While the Penn State-Ohio State matchup on Saturday doesn't quite have the glamour it did before Minnesota handed the Nittany Lions their first loss on Nov. 9, the showdown in Columbus is still a marquee event.
For eighth-ranked Penn State (9-1, 6-1 Big Ten), it's an opportunity to keep its slim hopes alive for one of the four College Football Playoffs berths. The second-ranked Buckeyes (10-0, 7-0) can solidify their poll position as well as clinch a spot in the conference championship game Dec. 7 as the East Division representative.
If the Nittany Lions beat Ohio State, they would earn the trip to Indianapolis with a victory over Rutgers in the final game.
"Every play matters, every yard matter, every series matters," Ohio State coach Ryan Day said.
The Nittany Lions present the Buckeyes their biggest challenge of the season, especially after Ohio State had no trouble getting past Maryland (73-14) and Rutgers (56-21) in its most recent games.
In between Penn State and a potential Big Ten title game, the Buckeyes close the regular season at Michigan on Nov. 30. Led by quarterback Justin Fields (31 touchdown passes, one interception), Ohio State is first in the nation in scoring (51.5 points per game). The Buckeyes also lead in scoring defense (9.8 points per game allowed).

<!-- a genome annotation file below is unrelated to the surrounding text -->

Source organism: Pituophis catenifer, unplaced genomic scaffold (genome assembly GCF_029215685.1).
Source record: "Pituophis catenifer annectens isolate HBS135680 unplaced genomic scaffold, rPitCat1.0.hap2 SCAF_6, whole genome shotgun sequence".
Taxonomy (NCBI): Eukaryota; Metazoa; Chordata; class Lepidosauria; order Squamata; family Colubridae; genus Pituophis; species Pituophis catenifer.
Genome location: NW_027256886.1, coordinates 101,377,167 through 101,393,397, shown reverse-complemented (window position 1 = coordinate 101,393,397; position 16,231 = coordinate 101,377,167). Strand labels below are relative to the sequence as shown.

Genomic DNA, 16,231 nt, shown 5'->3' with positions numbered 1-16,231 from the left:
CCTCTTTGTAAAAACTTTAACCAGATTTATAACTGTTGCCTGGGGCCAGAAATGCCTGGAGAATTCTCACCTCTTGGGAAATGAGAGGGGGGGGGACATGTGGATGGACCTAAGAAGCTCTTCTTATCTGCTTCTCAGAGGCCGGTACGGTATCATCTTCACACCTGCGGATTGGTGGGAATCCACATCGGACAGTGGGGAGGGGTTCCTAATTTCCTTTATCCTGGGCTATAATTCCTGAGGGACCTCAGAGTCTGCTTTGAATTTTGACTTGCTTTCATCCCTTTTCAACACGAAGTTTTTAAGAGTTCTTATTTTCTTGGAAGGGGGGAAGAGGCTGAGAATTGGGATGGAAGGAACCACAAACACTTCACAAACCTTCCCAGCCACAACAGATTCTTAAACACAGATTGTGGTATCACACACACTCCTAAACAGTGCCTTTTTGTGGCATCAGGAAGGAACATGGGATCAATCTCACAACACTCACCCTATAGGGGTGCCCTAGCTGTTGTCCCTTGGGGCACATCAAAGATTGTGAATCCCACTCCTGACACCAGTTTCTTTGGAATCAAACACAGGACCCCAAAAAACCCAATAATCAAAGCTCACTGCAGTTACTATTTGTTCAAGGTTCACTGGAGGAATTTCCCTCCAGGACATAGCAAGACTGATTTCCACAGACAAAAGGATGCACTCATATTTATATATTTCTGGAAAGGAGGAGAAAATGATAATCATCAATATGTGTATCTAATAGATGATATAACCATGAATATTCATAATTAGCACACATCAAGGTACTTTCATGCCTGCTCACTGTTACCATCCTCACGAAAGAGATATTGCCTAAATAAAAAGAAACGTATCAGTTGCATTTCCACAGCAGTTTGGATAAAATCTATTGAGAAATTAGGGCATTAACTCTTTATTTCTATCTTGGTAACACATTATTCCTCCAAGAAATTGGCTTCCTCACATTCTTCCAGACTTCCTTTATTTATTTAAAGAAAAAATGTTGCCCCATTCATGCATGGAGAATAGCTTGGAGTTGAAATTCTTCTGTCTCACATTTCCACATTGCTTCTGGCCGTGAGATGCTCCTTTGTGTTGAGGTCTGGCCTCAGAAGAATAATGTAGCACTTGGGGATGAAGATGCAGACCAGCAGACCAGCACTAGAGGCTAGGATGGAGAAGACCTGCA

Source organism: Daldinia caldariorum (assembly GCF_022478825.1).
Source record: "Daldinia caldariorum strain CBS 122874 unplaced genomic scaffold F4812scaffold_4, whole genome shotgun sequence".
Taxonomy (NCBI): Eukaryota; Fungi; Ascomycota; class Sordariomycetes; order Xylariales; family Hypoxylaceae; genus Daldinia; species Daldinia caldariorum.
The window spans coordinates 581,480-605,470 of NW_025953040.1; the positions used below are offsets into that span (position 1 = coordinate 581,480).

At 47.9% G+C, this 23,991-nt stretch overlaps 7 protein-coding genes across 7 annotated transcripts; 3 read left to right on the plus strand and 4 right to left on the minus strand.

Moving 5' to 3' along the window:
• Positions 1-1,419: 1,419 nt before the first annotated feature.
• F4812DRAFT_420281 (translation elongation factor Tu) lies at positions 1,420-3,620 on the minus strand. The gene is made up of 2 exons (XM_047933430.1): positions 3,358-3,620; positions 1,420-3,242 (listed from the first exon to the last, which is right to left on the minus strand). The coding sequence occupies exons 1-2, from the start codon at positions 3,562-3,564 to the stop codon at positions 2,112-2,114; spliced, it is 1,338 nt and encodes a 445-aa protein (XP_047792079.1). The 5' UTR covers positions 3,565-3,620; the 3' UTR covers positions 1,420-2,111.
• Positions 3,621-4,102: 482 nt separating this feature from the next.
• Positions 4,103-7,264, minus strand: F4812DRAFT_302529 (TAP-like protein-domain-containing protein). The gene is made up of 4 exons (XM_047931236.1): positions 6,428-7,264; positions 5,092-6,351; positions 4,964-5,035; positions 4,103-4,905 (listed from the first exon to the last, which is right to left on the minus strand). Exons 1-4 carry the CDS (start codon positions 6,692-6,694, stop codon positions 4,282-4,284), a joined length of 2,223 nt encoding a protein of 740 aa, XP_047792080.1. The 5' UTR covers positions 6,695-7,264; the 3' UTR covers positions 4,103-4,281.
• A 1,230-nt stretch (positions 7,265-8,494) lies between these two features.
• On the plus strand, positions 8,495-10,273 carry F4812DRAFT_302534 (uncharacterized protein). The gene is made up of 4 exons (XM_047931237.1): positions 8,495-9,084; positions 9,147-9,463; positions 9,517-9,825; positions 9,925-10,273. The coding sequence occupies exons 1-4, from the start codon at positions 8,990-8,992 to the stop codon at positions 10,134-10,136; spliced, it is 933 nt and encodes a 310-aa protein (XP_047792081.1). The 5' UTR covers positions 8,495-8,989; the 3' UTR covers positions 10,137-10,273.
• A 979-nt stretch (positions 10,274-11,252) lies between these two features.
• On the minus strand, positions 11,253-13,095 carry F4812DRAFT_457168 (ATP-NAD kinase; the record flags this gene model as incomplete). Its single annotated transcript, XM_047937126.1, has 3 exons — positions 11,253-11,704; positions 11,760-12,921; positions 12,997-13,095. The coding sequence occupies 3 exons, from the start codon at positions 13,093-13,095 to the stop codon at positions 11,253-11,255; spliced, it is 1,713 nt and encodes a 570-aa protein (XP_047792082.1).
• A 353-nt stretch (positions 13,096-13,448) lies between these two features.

"We're kind of just focused on one game at a time, but at the same time, these are the most important two games of our season," Ohio State defensive tackle Davon Hamilton said. "We know what we're getting into."
Penn State rebounded from the 31-26 loss at Minnesota to hold off Indiana 34-27 at home last Saturday.
It wasn't pretty at times, but coach James Franklin said the Nittany Lions did enough right to be confident in their chances of winning at Ohio Stadium, something Penn State has not done in its past three visits since a 20-14 victory in 2011.
"We won the field-position battle, we won the turnover battle, we won the penalty battle," he said. "And then we won the explosive-play battle, which was great."
Franklin has been at Penn State since 2014 and sees this season's Ohio State team is the most talented, "maybe in our time" at the school.
While Ohio State will get a star defensive player back from suspension, the Nittany Lions might be without a key part of their attack. Standout Penn State receiver/returner KJ Hamler left the Indiana game in the first quarter with an injury.
Last season against the Buckeyes, he had a 93-yard touchdown reception among his four catches for 138 yards.
Franklin didn't reveal much about Hamler's status at his Tuesday press conference.
"We were hopeful after the game, and I still remain hopeful," Franklin said.
Ohio State star defensive end Chase Young returns from a two-game suspension for violating NCAA rules after receiving an illegal loan from a friend. He is second nationally with 13 1/2 sacks but first in sacks per game (1.69). The Buckeyes are tied with SMU for second with 42 sacks.
"He brings a big presence, and you know the other team, they're scared of him," Ohio State linebacker Malik Harrison said.
--Field Level Media